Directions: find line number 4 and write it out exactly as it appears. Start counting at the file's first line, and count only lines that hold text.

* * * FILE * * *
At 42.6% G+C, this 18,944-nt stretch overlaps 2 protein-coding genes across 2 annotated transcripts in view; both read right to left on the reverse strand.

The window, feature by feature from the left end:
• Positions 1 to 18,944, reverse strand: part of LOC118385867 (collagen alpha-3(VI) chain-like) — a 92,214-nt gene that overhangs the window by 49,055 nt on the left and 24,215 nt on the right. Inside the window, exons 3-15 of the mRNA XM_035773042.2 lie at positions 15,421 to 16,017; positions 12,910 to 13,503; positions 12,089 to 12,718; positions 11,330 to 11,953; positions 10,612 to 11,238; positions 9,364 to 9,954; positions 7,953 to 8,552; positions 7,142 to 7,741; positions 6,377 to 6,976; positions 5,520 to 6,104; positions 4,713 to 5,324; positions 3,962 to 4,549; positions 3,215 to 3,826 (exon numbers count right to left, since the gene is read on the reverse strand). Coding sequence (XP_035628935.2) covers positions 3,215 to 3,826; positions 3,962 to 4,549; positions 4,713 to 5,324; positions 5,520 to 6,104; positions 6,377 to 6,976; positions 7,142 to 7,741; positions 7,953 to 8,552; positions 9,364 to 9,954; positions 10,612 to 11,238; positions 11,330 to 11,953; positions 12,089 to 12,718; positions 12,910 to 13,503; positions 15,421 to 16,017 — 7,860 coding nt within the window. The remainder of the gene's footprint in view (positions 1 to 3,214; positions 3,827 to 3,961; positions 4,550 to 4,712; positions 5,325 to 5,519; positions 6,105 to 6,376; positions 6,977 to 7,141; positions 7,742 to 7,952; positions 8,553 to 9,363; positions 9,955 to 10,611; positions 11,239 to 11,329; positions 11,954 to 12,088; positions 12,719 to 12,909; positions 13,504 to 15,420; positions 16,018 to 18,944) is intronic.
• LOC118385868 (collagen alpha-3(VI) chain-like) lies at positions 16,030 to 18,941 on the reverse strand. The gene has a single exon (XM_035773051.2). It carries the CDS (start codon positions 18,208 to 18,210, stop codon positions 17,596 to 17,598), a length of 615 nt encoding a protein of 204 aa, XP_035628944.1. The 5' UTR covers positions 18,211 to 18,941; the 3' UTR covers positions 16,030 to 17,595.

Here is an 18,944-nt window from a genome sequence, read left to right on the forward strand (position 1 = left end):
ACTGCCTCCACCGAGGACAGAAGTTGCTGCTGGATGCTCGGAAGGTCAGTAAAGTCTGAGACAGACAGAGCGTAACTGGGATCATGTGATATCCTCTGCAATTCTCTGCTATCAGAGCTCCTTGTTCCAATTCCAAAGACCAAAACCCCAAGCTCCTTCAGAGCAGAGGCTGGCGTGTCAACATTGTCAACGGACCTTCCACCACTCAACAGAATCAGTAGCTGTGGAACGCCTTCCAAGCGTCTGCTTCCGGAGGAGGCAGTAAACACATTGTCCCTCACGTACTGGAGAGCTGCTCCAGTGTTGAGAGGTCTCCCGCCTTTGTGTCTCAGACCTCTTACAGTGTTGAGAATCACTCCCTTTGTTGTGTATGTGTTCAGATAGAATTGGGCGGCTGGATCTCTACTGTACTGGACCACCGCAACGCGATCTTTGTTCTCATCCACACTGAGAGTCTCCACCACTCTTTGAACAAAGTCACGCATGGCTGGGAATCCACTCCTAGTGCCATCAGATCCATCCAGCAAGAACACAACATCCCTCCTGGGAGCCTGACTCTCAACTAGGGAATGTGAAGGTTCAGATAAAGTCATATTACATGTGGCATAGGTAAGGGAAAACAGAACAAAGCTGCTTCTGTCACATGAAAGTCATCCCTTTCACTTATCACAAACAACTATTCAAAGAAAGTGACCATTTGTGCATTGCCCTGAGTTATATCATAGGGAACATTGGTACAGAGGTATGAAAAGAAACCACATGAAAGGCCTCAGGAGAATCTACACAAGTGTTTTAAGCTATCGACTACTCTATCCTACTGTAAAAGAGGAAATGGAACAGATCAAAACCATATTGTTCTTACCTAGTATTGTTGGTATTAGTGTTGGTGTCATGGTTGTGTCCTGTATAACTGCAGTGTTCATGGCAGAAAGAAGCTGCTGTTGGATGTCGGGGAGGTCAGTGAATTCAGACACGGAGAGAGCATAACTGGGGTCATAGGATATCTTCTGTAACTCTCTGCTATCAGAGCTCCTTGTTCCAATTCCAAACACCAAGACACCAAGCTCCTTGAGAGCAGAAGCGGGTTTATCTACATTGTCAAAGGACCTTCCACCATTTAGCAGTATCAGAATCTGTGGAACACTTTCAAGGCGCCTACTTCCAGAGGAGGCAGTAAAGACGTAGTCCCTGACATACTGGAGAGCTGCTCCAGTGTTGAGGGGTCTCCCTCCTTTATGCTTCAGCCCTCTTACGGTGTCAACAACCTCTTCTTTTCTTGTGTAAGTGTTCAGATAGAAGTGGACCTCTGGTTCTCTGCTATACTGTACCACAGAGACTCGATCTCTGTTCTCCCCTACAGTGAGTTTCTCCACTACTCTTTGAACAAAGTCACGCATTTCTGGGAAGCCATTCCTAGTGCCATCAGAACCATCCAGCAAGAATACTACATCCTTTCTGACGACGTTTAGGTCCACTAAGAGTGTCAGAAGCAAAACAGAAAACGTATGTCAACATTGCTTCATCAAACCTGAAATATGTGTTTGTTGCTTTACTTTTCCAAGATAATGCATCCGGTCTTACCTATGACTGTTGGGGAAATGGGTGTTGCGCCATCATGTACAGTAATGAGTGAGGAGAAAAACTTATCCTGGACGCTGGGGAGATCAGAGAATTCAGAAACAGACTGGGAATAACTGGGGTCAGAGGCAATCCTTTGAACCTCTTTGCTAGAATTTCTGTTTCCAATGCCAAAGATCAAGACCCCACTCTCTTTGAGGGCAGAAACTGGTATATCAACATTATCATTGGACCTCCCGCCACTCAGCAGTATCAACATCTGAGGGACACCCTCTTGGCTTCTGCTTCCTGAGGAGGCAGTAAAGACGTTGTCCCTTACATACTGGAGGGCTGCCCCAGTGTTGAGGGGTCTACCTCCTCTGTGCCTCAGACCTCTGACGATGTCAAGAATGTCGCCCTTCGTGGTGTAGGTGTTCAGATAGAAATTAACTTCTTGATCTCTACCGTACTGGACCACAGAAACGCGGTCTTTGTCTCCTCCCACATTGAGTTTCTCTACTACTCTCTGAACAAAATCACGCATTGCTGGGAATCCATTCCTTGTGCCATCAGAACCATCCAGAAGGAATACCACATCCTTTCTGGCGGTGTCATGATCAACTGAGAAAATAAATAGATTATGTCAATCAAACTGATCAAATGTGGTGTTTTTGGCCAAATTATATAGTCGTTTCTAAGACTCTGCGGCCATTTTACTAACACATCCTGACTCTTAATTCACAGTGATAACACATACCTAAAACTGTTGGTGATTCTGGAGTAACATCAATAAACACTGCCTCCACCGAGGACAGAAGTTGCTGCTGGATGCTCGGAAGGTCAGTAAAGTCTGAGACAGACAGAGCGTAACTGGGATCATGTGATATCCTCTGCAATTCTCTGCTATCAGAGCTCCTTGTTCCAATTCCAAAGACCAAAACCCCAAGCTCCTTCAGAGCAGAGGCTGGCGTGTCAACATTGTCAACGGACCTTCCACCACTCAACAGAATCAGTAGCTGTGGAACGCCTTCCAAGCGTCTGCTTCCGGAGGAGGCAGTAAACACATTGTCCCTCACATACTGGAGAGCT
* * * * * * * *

• LOC118385868 (collagen alpha-3(VI) chain-like) lies at positions 16,030 to 18,941 on the reverse strand. The gene has a single exon (XM_035773051.2). It carries the CDS (start codon positions 18,208 to 18,210, stop codon positions 17,596 to 17,598), a length of 615 nt encoding a protein of 204 aa, XP_035628944.1. The 5' UTR covers positions 18,211 to 18,941; the 3' UTR covers positions 16,030 to 17,595.